Friday, March 22

Men’s water polo breaks losing streak, defeats six-time champion USC


The men's water polo team brought UCLA its 112th national championship by defeating No. 3 USC in the national championship Sunday. (Katie Meyers/Daily Bruin senior staff)

The men's water polo team brought UCLA its 112th national championship by defeating No. 3 USC in the national championship Sunday. (Katie Meyers/Daily Bruin senior staff)


As the Bruin crowd erupted into frenzied cheering at Canyonview Aquatic Center, the entire UCLA bench made the customary mad dash to the pool. Within seconds, the players, coaching staff and a few elusive fans were in the water, celebrating the program’s ninth NCAA title and leaving a decade-long championship drought behind them.

To get there, the UCLA men’s water polo team had to defeat a USC program that had rattled off an incredible six national championships in a row.

If there was ever a time that a top seed might be considered the underdog, it was Sunday afternoon. In coach Adam Wright’s first five years at the helm, his team reached the national championship game three times only to be defeated by the rival Trojans every year.

That was not to be the case Sunday.

“It takes a long time to get to this point. There’s been so many guys that have just come so close that aren’t here anymore, but they are still a part of this,” Wright said. “They helped build the mentality of this team, the culture of this team, moving right into our eight seniors. One thing that I was a little bit nervous about coming into this season was leadership … but man was I wrong. I call this group “the great eight” and it’s for a reason.”

Most of those seniors began competing for the Bruins in 2011 and were immediately given the chance to play for an NCAA title that season. However, back-to-back championship game losses to the Trojans in 2011 and 2012 left the team wanting more. This year, in its final shot at winning it all, the large class of seniors finally accomplished its goal.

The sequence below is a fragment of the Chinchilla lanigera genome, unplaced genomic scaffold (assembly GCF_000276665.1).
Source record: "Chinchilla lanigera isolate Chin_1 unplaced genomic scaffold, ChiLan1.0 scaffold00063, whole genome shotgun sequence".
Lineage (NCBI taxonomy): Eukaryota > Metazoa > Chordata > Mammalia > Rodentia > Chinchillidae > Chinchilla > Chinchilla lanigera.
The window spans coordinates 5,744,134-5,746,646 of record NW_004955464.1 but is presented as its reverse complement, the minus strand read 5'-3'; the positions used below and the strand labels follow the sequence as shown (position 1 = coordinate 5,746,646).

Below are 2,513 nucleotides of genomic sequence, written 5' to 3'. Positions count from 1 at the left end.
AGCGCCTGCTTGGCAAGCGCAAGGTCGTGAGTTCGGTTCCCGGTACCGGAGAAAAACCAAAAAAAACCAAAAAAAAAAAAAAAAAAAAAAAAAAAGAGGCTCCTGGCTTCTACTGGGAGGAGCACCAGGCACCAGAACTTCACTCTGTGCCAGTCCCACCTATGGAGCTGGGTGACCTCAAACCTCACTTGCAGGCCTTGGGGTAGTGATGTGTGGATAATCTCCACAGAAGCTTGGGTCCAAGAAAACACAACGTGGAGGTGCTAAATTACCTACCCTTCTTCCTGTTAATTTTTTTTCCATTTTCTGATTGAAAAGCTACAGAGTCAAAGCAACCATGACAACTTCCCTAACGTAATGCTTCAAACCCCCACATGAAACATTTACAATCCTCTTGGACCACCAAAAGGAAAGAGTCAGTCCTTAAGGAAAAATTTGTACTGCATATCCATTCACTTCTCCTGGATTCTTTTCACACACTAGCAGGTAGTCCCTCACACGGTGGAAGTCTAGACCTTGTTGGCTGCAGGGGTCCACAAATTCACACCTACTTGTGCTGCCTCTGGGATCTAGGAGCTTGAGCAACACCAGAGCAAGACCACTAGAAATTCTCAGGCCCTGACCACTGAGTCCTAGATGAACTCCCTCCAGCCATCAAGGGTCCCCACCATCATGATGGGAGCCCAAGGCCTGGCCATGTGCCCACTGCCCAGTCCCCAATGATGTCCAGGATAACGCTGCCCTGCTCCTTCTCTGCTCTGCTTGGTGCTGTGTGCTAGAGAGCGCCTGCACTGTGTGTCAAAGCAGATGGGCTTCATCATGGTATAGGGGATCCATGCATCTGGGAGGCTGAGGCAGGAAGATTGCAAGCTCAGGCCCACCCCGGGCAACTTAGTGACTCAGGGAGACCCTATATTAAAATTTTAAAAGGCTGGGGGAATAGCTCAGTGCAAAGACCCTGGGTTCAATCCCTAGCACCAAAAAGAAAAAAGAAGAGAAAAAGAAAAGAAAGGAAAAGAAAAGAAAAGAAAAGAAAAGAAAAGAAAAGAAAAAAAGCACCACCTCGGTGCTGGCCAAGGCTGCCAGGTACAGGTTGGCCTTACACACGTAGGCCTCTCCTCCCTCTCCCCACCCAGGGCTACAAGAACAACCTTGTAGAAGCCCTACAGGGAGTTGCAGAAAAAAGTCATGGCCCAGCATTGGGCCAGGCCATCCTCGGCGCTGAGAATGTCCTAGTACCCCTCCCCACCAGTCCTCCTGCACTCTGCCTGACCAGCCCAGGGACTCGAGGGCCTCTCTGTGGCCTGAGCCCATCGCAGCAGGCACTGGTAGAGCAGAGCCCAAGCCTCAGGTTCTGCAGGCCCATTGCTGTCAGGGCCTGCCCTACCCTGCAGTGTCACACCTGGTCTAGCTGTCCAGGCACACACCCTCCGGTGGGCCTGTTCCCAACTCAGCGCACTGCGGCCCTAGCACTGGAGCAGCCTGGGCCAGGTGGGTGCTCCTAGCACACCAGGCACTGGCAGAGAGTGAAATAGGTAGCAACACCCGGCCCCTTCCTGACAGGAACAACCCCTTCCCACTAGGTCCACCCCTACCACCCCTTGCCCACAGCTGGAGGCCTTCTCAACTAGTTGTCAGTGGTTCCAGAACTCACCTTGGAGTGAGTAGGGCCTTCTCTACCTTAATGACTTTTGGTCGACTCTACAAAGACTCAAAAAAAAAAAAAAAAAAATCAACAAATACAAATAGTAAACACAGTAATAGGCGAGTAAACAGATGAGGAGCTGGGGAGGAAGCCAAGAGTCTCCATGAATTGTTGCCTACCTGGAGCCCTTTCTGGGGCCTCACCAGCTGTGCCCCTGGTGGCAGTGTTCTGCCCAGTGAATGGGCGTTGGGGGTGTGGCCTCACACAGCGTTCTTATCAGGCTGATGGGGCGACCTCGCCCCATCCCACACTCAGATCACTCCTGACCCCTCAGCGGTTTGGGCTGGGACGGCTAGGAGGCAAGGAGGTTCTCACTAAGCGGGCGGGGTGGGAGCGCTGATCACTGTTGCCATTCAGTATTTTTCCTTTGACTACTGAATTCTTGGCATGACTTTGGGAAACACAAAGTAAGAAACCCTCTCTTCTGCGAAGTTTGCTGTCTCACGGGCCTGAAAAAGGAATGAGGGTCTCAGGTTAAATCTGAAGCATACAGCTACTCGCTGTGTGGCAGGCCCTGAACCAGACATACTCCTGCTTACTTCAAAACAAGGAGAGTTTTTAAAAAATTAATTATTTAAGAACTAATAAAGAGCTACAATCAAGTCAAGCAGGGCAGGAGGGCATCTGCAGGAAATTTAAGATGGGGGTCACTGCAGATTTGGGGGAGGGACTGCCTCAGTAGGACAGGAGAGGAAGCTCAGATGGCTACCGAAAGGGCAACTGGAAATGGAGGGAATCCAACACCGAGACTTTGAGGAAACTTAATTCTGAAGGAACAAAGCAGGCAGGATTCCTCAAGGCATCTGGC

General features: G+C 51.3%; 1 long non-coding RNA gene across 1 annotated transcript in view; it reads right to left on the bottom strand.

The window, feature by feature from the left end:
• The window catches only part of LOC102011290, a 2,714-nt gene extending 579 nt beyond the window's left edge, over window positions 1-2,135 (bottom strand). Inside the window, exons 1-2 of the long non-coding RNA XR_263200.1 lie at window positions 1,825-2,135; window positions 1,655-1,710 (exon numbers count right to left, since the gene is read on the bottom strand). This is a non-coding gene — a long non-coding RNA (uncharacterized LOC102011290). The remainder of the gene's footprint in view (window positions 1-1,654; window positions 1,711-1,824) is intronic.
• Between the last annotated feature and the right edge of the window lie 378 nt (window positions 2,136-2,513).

As much as winning the national championship was a nice finale, junior utility Danny McClintick said that it has never been about one subset of the team.

“Of course it’s special for the seniors and we want it for the seniors, but you want it for the whole group because it’s not about one guy, it’s not about eight guys, it’s about all the guys in our program plus all the staff,” McClintick said. “It’s about the whole collective group that will never, ever, ever be the same again. So that’s what we won here for, (it) was for this group.”

McClintick, the NCAA tournament MVP and an All-Tournament First Team selection, scored four of the Bruins’ nine championship game goals. Joining him on the First Team were two more underclassmen: sophomore goalkeeper Garrett Danner and sophomore center Gordon Marshall.

As the only sophomores selected to the First Team, both Danner and Marshall had big moments during their first NCAA tournament. Danner made 22 total saves in the pair of wins while Marshall scored three goals, including the championship-winning goal with 34 seconds left in the final.

“It’s just the last goal of the game,” Marshall said. “Nothing more special than the eight goals before it.”

Wright has also had his share of both personal and team achievements over the course of his water polo career. While he is a three-time Olympian, a two-time NCAA champion as a player and an All-American, last weekend’s NCAA championship was his first as a head coach.

This year, he said, felt different.

“I’ve had some really special moments as an athlete but this tops it all,” Wright said. “That feeling I have inside is better than anything I’ve ever felt.”

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Alumni director

Walters is the Alumni director. He was editor in chief in 2016-17. Previously, he was an assistant editor in the Sports Department and has covered men's soccer, men's volleyball and men's water polo.


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